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Modeling Photon Management in Photobioreactors (PBRs)




2: Mechanical Engineering

Faculty Supervisor:

Nick Fang

Faculty email:


Apply by:


Turga Ganapathy (tganapat@mit.edu)

Project Description

Photobioreactors (PBRs) are a class of bioreactors which utilize photosynthetic microorganisms such as marine microalgae to convert light, carbon dioxide (CO2), and nutrients into algal biomass. By integrating biomass production and contaminant removal, PBRs provide a promising solution to food and fuel scarcity as well as wastewater and flue gas treatment within a single multi-functional device. Surprisingly, there are no standardized design guidelines for evaluating the feasibility of PBR configurations and corresponding operating conditions due to the complex interplay of optofluidic phenomena and biochemical processes within reactors. Recognizing that the specific growth rate of microalgae is significantly influenced by light distribution, the general research objective of this project is to use computational methods to develop analytical tools which will enable us to converge upon efficient and sustainable light management strategies for PBRs. The student will have creative freedom to experiment with an existing numerical solver of the Radiative Transfer Equation (RTE)—built by Luis Baldelomar Pinto who worked in our group under the virtual MIT Summer Research Program (MSRPx) this past summer—to accomplish largely self-defined research goals in line with the project’s general research objective. Examples of potential applications of the RTE solver include (but are not limited to) investigating the feasibility of various PBR light management schemes and assessing correlations between light distribution and fluid flow by coupling the RTE solver to the Navier-Stokes equations. For specifics, please reach out to Turga (tganapat@mit.edu) so that we can work toward designing a UROP experience that best suits you!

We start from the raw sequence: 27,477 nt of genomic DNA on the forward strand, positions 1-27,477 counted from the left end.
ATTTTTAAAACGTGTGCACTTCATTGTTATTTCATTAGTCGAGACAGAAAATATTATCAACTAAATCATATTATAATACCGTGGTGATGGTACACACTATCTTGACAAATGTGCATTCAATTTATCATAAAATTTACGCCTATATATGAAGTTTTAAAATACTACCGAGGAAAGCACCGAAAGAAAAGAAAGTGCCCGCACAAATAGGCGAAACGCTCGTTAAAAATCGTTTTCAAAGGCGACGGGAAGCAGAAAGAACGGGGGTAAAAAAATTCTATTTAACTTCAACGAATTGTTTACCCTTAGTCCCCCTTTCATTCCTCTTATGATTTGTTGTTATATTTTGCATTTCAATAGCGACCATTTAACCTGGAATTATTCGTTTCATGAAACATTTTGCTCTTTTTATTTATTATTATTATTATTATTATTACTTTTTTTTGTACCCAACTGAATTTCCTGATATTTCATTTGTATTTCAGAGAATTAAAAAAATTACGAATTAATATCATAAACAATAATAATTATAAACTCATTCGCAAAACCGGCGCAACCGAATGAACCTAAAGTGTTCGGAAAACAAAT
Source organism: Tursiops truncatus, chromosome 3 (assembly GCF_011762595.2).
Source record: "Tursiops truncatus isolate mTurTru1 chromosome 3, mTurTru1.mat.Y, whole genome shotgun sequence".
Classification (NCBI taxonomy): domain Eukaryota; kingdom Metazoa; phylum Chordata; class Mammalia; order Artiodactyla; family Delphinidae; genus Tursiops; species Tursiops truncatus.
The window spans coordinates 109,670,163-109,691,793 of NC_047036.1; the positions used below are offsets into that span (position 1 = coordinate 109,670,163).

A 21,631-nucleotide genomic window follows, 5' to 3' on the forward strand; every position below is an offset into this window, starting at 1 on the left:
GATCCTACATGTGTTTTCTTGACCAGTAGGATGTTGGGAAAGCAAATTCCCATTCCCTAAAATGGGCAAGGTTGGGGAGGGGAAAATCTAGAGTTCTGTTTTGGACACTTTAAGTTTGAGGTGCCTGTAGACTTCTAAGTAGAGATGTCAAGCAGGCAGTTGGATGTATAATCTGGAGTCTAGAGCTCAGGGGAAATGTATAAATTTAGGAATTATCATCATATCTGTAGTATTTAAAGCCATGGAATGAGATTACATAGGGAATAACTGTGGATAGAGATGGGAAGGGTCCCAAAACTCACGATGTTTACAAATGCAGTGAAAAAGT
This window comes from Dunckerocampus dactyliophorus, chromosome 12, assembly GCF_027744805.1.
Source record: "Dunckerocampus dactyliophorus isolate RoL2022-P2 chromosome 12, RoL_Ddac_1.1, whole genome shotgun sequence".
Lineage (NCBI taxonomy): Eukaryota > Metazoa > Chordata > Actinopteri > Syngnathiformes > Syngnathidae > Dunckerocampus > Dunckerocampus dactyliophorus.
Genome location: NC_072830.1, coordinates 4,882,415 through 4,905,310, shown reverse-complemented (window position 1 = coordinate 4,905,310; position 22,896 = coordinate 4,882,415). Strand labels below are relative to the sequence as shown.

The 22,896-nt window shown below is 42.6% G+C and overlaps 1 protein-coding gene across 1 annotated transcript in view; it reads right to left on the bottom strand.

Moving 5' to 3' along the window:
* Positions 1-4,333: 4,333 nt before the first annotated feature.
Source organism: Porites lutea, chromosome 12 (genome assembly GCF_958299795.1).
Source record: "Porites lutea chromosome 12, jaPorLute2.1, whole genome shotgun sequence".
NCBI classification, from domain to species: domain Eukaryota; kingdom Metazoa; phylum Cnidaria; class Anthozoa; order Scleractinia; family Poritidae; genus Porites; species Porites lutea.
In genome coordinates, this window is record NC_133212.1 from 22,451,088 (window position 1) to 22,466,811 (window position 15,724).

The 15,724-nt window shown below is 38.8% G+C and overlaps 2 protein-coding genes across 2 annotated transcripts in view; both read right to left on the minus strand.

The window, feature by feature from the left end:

A background in or a willingness to learn optics. Attention to detail. An interest in developing analytical tools to advance the deployment of socioeconomically democratic technologies for food, fuel, and water security. This project is ideal for third or fourth year students. Familiarity with programming required.